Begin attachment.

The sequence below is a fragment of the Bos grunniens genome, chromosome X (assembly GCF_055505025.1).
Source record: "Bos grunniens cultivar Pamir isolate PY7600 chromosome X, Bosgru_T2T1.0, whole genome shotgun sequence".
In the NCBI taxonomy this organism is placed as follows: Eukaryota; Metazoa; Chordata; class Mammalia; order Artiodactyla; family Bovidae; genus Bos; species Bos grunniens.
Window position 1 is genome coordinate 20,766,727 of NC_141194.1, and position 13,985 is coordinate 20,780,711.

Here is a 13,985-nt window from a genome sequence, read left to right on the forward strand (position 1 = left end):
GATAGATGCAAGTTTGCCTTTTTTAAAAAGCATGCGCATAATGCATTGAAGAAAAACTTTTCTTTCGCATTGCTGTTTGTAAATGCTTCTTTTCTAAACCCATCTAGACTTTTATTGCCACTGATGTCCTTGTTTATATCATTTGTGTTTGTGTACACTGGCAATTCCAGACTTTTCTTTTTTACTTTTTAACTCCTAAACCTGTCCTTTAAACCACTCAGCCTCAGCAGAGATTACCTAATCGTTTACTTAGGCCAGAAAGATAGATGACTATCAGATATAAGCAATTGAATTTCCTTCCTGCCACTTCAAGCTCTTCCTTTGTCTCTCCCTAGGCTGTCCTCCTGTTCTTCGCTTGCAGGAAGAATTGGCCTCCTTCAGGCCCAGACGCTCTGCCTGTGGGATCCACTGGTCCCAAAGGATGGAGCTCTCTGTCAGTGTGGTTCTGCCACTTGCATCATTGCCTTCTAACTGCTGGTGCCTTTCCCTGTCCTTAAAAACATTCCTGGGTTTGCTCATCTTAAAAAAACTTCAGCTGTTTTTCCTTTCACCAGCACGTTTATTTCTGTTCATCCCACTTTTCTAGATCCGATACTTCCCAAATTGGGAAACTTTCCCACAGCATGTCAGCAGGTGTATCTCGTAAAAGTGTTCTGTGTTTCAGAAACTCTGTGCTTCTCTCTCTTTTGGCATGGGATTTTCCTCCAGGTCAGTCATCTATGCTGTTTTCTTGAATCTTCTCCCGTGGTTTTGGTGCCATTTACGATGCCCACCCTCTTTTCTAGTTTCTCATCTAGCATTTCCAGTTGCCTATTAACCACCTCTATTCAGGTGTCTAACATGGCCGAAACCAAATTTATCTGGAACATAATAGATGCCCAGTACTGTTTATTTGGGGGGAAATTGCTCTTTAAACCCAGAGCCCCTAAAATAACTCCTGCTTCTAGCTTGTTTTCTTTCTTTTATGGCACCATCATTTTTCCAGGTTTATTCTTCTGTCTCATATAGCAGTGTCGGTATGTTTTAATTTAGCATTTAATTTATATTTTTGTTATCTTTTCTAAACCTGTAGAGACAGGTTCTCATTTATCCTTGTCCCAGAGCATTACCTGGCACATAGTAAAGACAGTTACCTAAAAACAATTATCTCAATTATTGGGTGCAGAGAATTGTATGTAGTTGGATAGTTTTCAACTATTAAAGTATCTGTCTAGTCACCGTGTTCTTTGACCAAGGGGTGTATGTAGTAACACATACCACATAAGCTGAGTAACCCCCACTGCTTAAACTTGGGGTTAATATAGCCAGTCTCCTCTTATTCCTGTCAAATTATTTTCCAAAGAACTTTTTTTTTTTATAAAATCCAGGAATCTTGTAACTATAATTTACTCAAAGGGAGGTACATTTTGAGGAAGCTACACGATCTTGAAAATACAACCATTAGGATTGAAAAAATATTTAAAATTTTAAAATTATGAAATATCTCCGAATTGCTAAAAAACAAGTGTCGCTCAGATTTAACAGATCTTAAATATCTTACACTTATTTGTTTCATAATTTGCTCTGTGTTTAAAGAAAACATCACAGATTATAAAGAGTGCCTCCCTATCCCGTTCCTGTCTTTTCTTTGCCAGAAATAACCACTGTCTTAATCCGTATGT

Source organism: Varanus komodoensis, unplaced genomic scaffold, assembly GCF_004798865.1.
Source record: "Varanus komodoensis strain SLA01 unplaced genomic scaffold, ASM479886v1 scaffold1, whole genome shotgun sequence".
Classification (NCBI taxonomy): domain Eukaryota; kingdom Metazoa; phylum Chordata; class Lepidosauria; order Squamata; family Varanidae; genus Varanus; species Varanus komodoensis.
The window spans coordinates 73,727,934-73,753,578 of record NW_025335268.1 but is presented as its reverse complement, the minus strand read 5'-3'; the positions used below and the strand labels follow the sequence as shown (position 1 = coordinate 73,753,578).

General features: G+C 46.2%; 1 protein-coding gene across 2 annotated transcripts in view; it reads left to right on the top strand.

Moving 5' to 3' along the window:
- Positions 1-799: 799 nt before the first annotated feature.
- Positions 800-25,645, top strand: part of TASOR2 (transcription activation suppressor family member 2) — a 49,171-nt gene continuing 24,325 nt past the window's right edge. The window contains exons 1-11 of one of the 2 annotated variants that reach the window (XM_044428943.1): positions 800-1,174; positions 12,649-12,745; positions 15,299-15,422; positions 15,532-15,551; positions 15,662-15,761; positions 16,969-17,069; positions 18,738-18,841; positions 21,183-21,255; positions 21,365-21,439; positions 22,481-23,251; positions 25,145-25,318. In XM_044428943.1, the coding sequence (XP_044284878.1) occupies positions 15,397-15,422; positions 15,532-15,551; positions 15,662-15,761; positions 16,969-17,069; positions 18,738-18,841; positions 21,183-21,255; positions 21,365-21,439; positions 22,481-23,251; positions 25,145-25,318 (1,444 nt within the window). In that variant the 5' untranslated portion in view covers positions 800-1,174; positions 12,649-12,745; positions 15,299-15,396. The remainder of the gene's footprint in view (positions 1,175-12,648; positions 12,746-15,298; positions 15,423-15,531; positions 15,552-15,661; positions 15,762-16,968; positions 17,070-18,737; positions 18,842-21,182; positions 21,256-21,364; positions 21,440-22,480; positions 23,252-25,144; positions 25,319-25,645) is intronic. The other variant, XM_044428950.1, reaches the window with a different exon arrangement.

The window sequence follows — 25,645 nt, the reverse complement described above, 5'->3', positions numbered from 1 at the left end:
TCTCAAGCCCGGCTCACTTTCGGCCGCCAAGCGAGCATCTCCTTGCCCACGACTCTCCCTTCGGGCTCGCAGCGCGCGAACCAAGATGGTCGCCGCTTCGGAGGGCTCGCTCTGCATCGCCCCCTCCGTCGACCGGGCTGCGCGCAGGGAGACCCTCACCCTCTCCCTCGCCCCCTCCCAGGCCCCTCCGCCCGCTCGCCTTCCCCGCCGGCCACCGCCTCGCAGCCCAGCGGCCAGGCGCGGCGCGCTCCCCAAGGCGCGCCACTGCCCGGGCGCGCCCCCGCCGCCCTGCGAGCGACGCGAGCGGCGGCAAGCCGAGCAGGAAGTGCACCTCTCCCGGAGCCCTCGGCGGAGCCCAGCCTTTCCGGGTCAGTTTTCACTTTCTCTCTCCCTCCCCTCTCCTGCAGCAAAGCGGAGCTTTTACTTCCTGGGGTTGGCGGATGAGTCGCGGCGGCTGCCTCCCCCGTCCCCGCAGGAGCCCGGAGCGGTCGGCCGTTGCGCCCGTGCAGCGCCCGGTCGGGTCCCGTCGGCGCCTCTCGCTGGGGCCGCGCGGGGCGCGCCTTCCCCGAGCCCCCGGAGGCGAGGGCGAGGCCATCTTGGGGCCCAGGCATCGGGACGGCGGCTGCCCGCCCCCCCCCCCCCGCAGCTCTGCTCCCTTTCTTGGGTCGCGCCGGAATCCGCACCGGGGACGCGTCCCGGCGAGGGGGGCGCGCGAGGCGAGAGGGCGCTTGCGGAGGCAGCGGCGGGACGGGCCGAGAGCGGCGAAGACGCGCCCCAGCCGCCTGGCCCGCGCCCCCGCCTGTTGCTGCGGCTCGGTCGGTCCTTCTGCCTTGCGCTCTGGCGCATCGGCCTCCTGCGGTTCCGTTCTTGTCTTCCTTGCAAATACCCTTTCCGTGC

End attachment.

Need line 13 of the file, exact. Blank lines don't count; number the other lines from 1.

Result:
- Positions 1-799: 799 nt before the first annotated feature.